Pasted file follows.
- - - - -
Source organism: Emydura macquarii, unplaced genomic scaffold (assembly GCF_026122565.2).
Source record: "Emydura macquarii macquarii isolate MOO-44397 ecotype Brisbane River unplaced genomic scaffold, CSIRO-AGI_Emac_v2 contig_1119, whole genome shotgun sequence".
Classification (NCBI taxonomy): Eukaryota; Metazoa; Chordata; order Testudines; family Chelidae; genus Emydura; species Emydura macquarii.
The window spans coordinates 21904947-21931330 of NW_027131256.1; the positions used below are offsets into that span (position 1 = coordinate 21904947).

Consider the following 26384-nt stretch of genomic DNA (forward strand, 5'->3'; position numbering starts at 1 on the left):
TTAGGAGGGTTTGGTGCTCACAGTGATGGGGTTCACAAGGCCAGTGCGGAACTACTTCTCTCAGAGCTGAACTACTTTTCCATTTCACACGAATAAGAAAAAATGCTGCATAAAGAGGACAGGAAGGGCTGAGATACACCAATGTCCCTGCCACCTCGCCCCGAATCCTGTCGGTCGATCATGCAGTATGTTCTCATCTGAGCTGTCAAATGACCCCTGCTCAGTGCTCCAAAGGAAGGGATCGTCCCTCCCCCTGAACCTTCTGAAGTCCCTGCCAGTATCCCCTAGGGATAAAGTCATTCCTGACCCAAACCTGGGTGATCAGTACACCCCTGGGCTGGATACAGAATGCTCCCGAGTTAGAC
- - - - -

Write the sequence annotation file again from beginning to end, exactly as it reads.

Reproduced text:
Source organism: Emydura macquarii, unplaced genomic scaffold (assembly GCF_026122565.2).
Source record: "Emydura macquarii macquarii isolate MOO-44397 ecotype Brisbane River unplaced genomic scaffold, CSIRO-AGI_Emac_v2 contig_1119, whole genome shotgun sequence".
Classification (NCBI taxonomy): Eukaryota; Metazoa; Chordata; order Testudines; family Chelidae; genus Emydura; species Emydura macquarii.
The window spans coordinates 21904947-21931330 of NW_027131256.1; the positions used below are offsets into that span (position 1 = coordinate 21904947).

Consider the following 26384-nt stretch of genomic DNA (forward strand, 5'->3'; position numbering starts at 1 on the left):
TTAGGAGGGTTTGGTGCTCACAGTGATGGGGTTCACAAGGCCAGTGCGGAACTACTTCTCTCAGAGCTGAACTACTTTTCCATTTCACACGAATAAGAAAAAATGCTGCATAAAGAGGACAGGAAGGGCTGAGATACACCAATGTCCCTGCCACCTCGCCCCGAATCCTGTCGGTCGATCATGCAGTATGTTCTCATCTGAGCTGTCAAATGACCCCTGCTCAGTGCTCCAAAGGAAGGGATCGTCCCTCCCCCTGAACCTTCTGAAGTCCCTGCCAGTATCCCCTAGGGATAAAGTCATTCCTGACCCAAACCTGGGTGATCAGTACACCCCTGGGCTGGATACAGAATGCTCCCGAGTTAGAC